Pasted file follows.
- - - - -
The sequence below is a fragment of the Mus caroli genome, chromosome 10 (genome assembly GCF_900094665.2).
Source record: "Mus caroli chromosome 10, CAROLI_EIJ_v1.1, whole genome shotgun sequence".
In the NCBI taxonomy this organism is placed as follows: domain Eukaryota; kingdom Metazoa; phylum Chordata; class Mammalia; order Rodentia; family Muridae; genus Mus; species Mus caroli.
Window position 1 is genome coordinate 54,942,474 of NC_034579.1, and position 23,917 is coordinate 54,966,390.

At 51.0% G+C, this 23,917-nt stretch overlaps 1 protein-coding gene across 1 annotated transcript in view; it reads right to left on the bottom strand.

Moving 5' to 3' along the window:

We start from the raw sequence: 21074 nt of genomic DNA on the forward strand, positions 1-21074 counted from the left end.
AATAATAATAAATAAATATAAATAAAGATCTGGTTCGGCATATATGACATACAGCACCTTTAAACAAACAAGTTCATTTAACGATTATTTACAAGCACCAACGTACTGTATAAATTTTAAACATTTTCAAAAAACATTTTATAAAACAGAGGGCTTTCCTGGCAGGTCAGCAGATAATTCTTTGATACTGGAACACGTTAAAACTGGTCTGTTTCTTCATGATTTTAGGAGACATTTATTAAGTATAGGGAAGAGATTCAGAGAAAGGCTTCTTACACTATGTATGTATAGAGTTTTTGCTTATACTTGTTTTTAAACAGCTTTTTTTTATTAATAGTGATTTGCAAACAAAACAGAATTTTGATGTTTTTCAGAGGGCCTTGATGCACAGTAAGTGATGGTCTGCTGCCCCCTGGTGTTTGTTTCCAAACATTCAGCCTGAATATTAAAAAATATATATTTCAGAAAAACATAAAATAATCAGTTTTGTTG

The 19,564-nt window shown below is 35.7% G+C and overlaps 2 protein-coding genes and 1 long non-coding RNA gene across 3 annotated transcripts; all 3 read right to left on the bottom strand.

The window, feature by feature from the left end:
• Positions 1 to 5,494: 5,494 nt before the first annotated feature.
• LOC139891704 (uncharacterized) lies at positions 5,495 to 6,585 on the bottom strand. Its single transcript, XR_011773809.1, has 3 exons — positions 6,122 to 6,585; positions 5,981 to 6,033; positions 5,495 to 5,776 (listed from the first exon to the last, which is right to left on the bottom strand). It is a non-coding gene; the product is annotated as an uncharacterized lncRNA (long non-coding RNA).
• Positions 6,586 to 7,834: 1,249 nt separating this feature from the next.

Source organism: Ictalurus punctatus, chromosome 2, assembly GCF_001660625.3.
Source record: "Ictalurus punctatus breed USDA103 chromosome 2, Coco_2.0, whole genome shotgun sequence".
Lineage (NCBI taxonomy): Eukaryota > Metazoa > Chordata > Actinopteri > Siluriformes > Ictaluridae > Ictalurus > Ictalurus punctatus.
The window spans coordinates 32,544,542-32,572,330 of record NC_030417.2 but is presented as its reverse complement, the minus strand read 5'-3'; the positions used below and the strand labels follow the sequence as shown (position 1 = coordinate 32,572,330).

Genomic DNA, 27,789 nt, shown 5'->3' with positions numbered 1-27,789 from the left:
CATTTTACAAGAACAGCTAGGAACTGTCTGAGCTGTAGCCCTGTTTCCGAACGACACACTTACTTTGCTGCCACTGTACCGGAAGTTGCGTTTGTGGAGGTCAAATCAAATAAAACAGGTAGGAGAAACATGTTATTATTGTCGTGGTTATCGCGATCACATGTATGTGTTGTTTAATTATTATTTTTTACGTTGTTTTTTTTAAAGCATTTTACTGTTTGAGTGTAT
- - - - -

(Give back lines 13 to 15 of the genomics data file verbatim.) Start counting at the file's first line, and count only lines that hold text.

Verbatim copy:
• Positions 6,586 to 7,834: 1,249 nt separating this feature from the next.

Source organism: Ictalurus punctatus, chromosome 2, assembly GCF_001660625.3.
Source record: "Ictalurus punctatus breed USDA103 chromosome 2, Coco_2.0, whole genome shotgun sequence".